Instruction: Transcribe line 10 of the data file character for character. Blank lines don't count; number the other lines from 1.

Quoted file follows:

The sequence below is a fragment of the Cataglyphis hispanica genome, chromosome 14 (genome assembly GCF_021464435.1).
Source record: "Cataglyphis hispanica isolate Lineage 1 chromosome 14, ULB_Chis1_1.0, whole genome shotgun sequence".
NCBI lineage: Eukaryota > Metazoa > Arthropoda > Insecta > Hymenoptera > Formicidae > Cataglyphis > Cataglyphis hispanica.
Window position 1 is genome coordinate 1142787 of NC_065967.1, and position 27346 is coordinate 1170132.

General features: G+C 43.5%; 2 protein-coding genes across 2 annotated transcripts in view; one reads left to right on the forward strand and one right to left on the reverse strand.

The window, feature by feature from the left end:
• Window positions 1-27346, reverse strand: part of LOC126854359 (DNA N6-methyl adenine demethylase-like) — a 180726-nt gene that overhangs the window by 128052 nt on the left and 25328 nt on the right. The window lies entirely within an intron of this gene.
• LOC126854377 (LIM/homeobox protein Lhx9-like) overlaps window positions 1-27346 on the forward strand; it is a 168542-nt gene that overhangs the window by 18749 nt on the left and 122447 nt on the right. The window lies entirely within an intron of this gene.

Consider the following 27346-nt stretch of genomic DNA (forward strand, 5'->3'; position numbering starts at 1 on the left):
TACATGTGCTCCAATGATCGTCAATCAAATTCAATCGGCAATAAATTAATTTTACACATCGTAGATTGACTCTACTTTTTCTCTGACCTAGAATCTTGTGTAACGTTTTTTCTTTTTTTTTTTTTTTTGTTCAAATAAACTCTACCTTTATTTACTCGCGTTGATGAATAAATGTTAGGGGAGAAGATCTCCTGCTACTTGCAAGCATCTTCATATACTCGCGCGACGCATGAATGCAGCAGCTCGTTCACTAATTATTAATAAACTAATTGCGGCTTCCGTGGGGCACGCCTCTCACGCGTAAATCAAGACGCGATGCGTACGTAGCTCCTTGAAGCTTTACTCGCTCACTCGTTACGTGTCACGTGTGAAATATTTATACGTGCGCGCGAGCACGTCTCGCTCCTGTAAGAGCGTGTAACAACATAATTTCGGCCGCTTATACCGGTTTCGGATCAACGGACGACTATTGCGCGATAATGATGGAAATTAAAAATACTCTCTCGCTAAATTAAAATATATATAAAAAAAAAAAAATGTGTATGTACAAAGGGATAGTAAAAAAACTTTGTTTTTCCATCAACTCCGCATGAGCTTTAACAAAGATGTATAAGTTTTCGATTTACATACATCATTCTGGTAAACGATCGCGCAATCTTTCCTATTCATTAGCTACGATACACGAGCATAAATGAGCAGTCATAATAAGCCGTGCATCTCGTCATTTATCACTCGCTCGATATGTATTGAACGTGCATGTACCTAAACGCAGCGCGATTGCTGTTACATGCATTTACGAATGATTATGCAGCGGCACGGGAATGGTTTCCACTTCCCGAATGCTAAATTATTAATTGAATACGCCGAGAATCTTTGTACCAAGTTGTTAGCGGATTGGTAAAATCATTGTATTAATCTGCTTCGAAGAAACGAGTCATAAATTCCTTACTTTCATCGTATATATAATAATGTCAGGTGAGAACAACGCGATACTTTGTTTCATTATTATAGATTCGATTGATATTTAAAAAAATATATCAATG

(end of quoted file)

TACATGTGCTCCAATGATCGTCAATCAAATTCAATCGGCAATAAATTAATTTTACACATCGTAGATTGACTCTACTTTTTCTCTGACCTAGAATCTTGTGTAACGTTTTTTCTTTTTTTTTTTTTTTTGTTCAAATAAACTCTACCTTTATTTACTCGCGTTGATGAATAAATGTTAGGGGAGAAGATCTCCTGCTACTTGCAAGCATCTTCATATACTCGCGCGACGCATGAATGCAGCAGCTCGTTCACTAATTATTAATAAACTAATTGCGGCTTCCGTGGGGCACGCCTCTCACGCGTAAATCAAGACGCGATGCGTACGTAGCTCCTTGAAGCTTTACTCGCTCACTCGTTACGTGTCACGTGTGAAATATTTATACGTGCGCGCGAGCACGTCTCGCTCCTGTAAGAGCGTGTAACAACATAATTTCGGCCGCTTATACCGGTTTCGGATCAACGGACGACTATTGCGCGATAATGATGGAAATTAAAAATACTCTCTCGCTAAATTAAAATATATATAAAAAAAAAAAAATGTGTATGTACAAAGGGATAGTAAAAAAACTTTGTTTTTCCATCAACTCCGCATGAGCTTTAACAAAGATGTATAAGTTTTCGATTTACATACATCATTCTGGTAAACGATCGCGCAATCTTTCCTATTCATTAGCTACGATACACGAGCATAAATGAGCAGTCATAATAAGCCGTGCATCTCGTCATTTATCACTCGCTCGATATGTATTGAACGTGCATGTACCTAAACGCAGCGCGATTGCTGTTACATGCATTTACGAATGATTATGCAGCGGCACGGGAATGGTTTCCACTTCCCGAATGCTAAATTATTAATTGAATACGCCGAGAATCTTTGTACCAAGTTGTTAGCGGATTGGTAAAATCATTGTATTAATCTGCTTCGAAGAAACGAGTCATAAATTCCTTACTTTCATCGTATATATAATAATGTCAGGTGAGAACAACGCGATACTTTGTTTCATTATTATAGATTCGATTGATATTTAAAAAAATATATCAATG